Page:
This flexibility falls under two broad categories:

  1. Routing flexibility: the system's ability to be changed to produce new product types and the ability to change the order of operations executed on a part and
  2. Machine flexibility, which consists of the ability to use multiple machines to perform the same operation on a part, as well as the system's ability to absorb large-scale changes, such as in volume, capacity, or capability.

 

Most FMS consist of three main systems.

  1. The work machines which are often automated CNC machines
  2. connected by a material handling system to optimize parts flow and
  3. the central control computer which controls material movements and machine flow

 

The main advantages of an FMS is its high flexibility in managing manufacturing resources like time and effort in order to manufacture a new product.

The best application of an FMS is found in the production of small sets of products in contrast to mass production.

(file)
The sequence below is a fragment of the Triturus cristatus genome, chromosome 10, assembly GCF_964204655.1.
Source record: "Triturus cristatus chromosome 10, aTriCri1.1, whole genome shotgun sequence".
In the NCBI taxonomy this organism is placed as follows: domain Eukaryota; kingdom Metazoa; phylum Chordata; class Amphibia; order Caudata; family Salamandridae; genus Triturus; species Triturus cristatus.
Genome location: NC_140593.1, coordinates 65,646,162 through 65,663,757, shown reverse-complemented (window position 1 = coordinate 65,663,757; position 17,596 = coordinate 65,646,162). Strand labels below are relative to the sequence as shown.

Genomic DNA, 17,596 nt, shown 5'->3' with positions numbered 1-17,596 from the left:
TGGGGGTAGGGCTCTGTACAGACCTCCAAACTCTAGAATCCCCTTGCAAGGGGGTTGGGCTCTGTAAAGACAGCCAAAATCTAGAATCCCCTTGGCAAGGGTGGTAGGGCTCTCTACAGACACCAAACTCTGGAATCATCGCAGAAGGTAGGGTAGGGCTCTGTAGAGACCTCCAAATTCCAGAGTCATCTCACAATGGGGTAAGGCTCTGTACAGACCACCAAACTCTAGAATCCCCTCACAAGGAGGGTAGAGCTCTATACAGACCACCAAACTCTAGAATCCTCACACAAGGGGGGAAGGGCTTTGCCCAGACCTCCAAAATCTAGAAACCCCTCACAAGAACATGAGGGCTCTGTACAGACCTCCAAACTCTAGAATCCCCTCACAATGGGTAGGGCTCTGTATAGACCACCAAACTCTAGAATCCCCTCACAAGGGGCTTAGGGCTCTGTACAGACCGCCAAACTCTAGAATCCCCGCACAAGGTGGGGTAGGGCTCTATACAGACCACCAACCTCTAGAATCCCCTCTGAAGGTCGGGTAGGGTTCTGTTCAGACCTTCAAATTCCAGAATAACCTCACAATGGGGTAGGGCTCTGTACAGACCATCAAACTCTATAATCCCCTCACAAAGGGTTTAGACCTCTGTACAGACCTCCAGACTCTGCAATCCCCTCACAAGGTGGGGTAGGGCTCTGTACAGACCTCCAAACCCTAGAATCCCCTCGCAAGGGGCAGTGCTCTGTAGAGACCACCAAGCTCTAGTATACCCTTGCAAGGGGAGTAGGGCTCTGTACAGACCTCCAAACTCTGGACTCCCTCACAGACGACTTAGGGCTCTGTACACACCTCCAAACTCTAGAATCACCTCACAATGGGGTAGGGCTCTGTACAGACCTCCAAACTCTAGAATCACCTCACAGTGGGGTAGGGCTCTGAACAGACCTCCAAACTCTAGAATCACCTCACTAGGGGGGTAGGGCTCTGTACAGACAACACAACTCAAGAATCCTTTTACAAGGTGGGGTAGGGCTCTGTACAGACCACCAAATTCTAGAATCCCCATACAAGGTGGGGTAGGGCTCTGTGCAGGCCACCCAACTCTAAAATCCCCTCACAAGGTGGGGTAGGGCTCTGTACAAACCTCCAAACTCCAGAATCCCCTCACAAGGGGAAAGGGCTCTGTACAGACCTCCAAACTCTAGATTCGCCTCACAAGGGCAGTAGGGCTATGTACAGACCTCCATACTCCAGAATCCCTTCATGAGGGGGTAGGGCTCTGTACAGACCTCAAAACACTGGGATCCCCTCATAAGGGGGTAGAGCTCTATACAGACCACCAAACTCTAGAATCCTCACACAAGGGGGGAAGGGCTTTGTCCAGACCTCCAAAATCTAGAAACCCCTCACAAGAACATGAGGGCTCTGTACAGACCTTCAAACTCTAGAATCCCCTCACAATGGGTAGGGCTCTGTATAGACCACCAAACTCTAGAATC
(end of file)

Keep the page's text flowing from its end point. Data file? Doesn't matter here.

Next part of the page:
FMS requires a higher skilled work force – but that is a problem which is easier to overcome.

 

Three day a week job for manufacturing?

Another surprising incentive is robots and AI.

Let’s ask ourselves:

How about a 3 day working week in factory and two days from home for manufacturing jobs?

And what about the other two days?

You could work from ‘home’ with AI/ robotics managing some of the production.

This idea is not so far-fetched through the rise of Cobots – how humans and AI are working together in 1500 companies (...  

There is increasing support for flexible manufacturing – BCG – will flexible cell manufacturing rev...  

MIT Technology Review asks “Are you prepared for what's next?” - As automation and hybrid work environments become a necessity to keep up with customer demands, the question isn't if these technologies will impact your business, but how. If you aren't preparing for the new world of work, you risk being left behind by the market.

 

A change driven by necessity and values

So why now?

A COVID 19 vaccine is at least 9 months away – to the end of the year.